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A Brief Biblical Historical Survey of the Subordination of Women. Patriarchy and Violence against Women (VAW). By Annick M. Brennen, M.A., Andrews University October 2011, Nassau, The Bahamas. VAW: A Human Rights Violation. The Case for the Eradication of all Remnant of Patriarchal Philosophy.
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A Brief Biblical Historical Survey of the Subordination of Women Patriarchy and Violence against Women (VAW) By Annick M. Brennen, M.A., Andrews University October 2011, Nassau, The Bahamas
VAW: A Human Rights Violation The Case for the Eradication of all Remnant of Patriarchal Philosophy
Definition of VAW Gender-based violence, which impairs or nullifies the enjoyment by women of human rights and fundamental freedoms under general international law or under human rights conventions, is discrimination within the meaning of Article 1 of the Convention.” (Committee on the Elimination of Discrimination against Women general recommendation No. 19, paragraph 7)
Definition of Patriarchy Patriarchy is defined as “a state or stage of social development characterized by the supremacy of the father in the clan or family in both domestic and religious functions, the legal dependence of wife, or wives, and children, and the reckoning of descent and inheritance in the male line” (Webster’s New International Dictionary of the English Language 2nd Ed. unabridged).
Features of Patriarchy • Family model based upon a male parenting at least one male child • The husband is the supreme ruler of the extended family • He oversees the family’s labors • He makes major decisions • He represents the family within the larger society • He is the religious leader • He defends the family honor
Principles Undergirding Patriarchy • Inherent within the patriarchal system are: • an imbalance of power between males and females • women as sexual property • the disenfranchisement of women • unequal favoritism toward children, specifically the first-born sons • the legal and economic dependence of wives and children • the reckoning of descent and inheritance in the male line.
Women as Sexual Property The basis for Women Subjugation and Male Dominance As documented and explained by John Temple Bristow in his book, “What the Bible Really Says about Love, Marriage, and Family, Chalice Press, 1994.
Women as Sexual Property The phrase, “women, slaves, children” appear frequently in ancient literature. In many societies during biblical times women were regarded as one of three classes of humans owned by others. Female children and female slaves were, in a sense, doubly owned. (Bristow, p. 7)
Women as Sexual Property • You shall become engaged to a woman, but another man shall lie with her. You shall build a house, but not live in it. You shall plant a vineyard, but not enjoy its fruit. Deut 28:30 • “The author of this passage placed a betrothed woman in the same category as a man’s house or a man’s vineyard. All three are a man’s property, possessions that may be taken away from him.” (Bristow, p. 7)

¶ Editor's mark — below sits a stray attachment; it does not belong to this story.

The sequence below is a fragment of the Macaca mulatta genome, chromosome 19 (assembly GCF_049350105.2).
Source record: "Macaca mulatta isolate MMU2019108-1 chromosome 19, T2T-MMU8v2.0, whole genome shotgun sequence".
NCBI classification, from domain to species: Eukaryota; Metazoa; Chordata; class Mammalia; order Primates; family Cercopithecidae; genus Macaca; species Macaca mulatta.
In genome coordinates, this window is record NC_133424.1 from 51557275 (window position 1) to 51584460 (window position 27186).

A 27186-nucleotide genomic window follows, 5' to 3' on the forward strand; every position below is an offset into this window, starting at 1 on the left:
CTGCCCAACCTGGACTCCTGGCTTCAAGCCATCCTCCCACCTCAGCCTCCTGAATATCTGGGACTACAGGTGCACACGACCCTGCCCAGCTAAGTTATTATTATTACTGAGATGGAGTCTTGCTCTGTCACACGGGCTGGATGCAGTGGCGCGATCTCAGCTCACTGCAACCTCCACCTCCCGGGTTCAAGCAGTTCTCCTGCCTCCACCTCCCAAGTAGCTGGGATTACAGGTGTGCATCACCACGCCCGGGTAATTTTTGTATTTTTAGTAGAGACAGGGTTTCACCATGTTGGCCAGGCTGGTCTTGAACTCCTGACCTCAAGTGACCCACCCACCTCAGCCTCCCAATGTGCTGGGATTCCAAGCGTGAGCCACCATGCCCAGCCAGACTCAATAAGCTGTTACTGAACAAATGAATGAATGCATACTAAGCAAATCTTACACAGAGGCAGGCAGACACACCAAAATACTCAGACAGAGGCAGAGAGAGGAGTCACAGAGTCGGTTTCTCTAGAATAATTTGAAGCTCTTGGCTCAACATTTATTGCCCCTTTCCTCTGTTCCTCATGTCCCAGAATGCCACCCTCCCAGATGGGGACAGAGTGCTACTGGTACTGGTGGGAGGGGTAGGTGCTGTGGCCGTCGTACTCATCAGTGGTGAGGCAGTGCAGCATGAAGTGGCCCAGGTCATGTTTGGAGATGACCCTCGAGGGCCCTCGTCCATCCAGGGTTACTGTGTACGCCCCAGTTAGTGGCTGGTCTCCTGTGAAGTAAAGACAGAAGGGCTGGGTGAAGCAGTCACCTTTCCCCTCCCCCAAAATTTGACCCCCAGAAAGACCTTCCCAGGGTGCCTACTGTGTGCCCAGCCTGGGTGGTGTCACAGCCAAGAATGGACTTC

Wives as Sexual Property If my heart has been enticed by a woman, and I have lain in wait at my neighbor’s door; then let my wife grind for another, and let other men kneel over her. Job 31-9-10 “Job was saying, in effect, ‘if I have stolen another man’s wife, then let the same be done to me—let my wife be stolen.’ Job was not thinking of his wife as a person in her own right, with feelings and self-will. Instead, he spoke of her as an item of property, however precious that property might be.” (Bristow, p. 8)
Concubines as sexual property “Go in to your father’s concubines, the ones he has left to look after the house; and all Israel will hear that you have made yourself odious to your father, and the hands of all who are with will be strengthened.” So they pitched a tent for Absalom upon the roof; and Absalom went in to this father’s concubine in the sight of all Israel.” 2 Samuel 16:21-22 A concubine was valuable not so much for who she was, but whose she was. If she belonged to the ruling patriarch or king, her actions may effect the course of a nation’s history. p. 11 Concubines as sexual property “Go in to your father’s concubines, the ones he has left to look after the house; and all Israel will hear that you have made yourself odious to your father, and the hands of all who are with will be strengthened.” So they pitched a tent for Absalom upon the roof; and Absalom went in to this father’s concubine in the sight of all Israel.” 2 Samuel 16:21-22 A concubine was valuable not so much for who she was, but whose she was. If she belonged to the ruling patriarch or king, her actions may effect the course of a nation’s history. p. 11 Concubines as Sexual Property Go in to your father’s concubines, the ones he has left to look after the house; and all Israel will hear that you have made yourself odious to your father, and the hands of all who are with will be strengthened. So they pitched a tent for Absalom upon the roof; and Absalom went in to this father’s concubine in the sight of all Israel. 2 Samuel 16:21-22 A concubine was valuable not so much for who she was, but whose she was. If she belonged to the ruling patriarch or king, her actions may effect the course of a nation’s history. (Bristow, p. 11)